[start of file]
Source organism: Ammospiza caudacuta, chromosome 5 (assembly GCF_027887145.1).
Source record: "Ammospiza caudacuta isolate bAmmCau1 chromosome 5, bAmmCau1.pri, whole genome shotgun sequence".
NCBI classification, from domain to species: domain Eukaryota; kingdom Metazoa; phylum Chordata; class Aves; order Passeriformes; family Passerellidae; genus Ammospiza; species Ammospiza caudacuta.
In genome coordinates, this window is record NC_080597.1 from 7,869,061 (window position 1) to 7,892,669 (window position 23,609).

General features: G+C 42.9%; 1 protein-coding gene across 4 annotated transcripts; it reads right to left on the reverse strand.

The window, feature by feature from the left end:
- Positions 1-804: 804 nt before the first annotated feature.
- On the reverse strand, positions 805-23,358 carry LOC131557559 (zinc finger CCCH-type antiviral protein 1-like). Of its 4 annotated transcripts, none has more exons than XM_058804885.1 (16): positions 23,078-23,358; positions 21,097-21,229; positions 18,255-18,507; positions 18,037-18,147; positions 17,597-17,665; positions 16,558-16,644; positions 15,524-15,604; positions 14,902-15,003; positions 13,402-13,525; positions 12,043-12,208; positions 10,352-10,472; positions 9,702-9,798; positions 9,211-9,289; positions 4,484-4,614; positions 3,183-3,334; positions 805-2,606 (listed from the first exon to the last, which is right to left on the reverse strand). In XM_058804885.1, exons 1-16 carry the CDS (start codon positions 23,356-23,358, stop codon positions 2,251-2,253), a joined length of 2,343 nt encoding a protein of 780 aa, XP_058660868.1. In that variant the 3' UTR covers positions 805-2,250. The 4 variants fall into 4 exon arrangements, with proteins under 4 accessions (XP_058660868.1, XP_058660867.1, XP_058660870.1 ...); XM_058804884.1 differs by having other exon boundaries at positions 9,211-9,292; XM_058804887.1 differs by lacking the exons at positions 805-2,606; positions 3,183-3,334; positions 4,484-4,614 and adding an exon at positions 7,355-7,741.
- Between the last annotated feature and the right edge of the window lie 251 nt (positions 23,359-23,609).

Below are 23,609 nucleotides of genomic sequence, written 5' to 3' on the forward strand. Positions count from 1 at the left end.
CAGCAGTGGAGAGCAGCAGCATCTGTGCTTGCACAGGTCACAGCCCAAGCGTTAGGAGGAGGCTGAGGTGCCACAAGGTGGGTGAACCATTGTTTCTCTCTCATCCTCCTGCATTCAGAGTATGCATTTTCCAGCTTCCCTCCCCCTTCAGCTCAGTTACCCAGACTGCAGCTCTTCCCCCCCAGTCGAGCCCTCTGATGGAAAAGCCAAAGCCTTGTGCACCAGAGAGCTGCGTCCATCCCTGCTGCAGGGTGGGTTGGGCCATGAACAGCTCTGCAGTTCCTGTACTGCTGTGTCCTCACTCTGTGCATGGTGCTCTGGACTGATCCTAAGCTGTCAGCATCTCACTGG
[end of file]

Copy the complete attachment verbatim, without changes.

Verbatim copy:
Source organism: Ammospiza caudacuta, chromosome 5 (assembly GCF_027887145.1).
Source record: "Ammospiza caudacuta isolate bAmmCau1 chromosome 5, bAmmCau1.pri, whole genome shotgun sequence".
NCBI classification, from domain to species: domain Eukaryota; kingdom Metazoa; phylum Chordata; class Aves; order Passeriformes; family Passerellidae; genus Ammospiza; species Ammospiza caudacuta.
In genome coordinates, this window is record NC_080597.1 from 7,869,061 (window position 1) to 7,892,669 (window position 23,609).

General features: G+C 42.9%; 1 protein-coding gene across 4 annotated transcripts; it reads right to left on the reverse strand.

The window, feature by feature from the left end:
- Positions 1-804: 804 nt before the first annotated feature.
- On the reverse strand, positions 805-23,358 carry LOC131557559 (zinc finger CCCH-type antiviral protein 1-like). Of its 4 annotated transcripts, none has more exons than XM_058804885.1 (16): positions 23,078-23,358; positions 21,097-21,229; positions 18,255-18,507; positions 18,037-18,147; positions 17,597-17,665; positions 16,558-16,644; positions 15,524-15,604; positions 14,902-15,003; positions 13,402-13,525; positions 12,043-12,208; positions 10,352-10,472; positions 9,702-9,798; positions 9,211-9,289; positions 4,484-4,614; positions 3,183-3,334; positions 805-2,606 (listed from the first exon to the last, which is right to left on the reverse strand). In XM_058804885.1, exons 1-16 carry the CDS (start codon positions 23,356-23,358, stop codon positions 2,251-2,253), a joined length of 2,343 nt encoding a protein of 780 aa, XP_058660868.1. In that variant the 3' UTR covers positions 805-2,250. The 4 variants fall into 4 exon arrangements, with proteins under 4 accessions (XP_058660868.1, XP_058660867.1, XP_058660870.1 ...); XM_058804884.1 differs by having other exon boundaries at positions 9,211-9,292; XM_058804887.1 differs by lacking the exons at positions 805-2,606; positions 3,183-3,334; positions 4,484-4,614 and adding an exon at positions 7,355-7,741.
- Between the last annotated feature and the right edge of the window lie 251 nt (positions 23,359-23,609).

Below are 23,609 nucleotides of genomic sequence, written 5' to 3' on the forward strand. Positions count from 1 at the left end.
CAGCAGTGGAGAGCAGCAGCATCTGTGCTTGCACAGGTCACAGCCCAAGCGTTAGGAGGAGGCTGAGGTGCCACAAGGTGGGTGAACCATTGTTTCTCTCTCATCCTCCTGCATTCAGAGTATGCATTTTCCAGCTTCCCTCCCCCTTCAGCTCAGTTACCCAGACTGCAGCTCTTCCCCCCCAGTCGAGCCCTCTGATGGAAAAGCCAAAGCCTTGTGCACCAGAGAGCTGCGTCCATCCCTGCTGCAGGGTGGGTTGGGCCATGAACAGCTCTGCAGTTCCTGTACTGCTGTGTCCTCACTCTGTGCATGGTGCTCTGGACTGATCCTAAGCTGTCAGCATCTCACTGG